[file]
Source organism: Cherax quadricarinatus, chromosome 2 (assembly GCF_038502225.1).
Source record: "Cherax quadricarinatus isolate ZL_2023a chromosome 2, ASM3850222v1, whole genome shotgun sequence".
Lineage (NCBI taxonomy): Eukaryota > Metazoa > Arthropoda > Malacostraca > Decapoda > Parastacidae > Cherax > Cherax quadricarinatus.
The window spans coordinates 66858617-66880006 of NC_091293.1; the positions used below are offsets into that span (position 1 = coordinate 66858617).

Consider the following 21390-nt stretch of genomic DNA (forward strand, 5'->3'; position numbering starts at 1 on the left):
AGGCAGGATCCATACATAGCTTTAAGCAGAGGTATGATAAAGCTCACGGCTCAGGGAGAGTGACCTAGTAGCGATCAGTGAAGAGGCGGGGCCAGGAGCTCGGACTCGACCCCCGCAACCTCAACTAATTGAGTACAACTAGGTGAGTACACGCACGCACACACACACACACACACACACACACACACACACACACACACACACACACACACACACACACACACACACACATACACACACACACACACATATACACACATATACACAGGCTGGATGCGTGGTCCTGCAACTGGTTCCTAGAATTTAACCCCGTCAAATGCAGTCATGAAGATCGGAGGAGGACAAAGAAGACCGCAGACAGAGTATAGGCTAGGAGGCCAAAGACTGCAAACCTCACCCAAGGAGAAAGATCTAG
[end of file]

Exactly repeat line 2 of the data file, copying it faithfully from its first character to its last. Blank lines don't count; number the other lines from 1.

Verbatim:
Source record: "Cherax quadricarinatus isolate ZL_2023a chromosome 2, ASM3850222v1, whole genome shotgun sequence".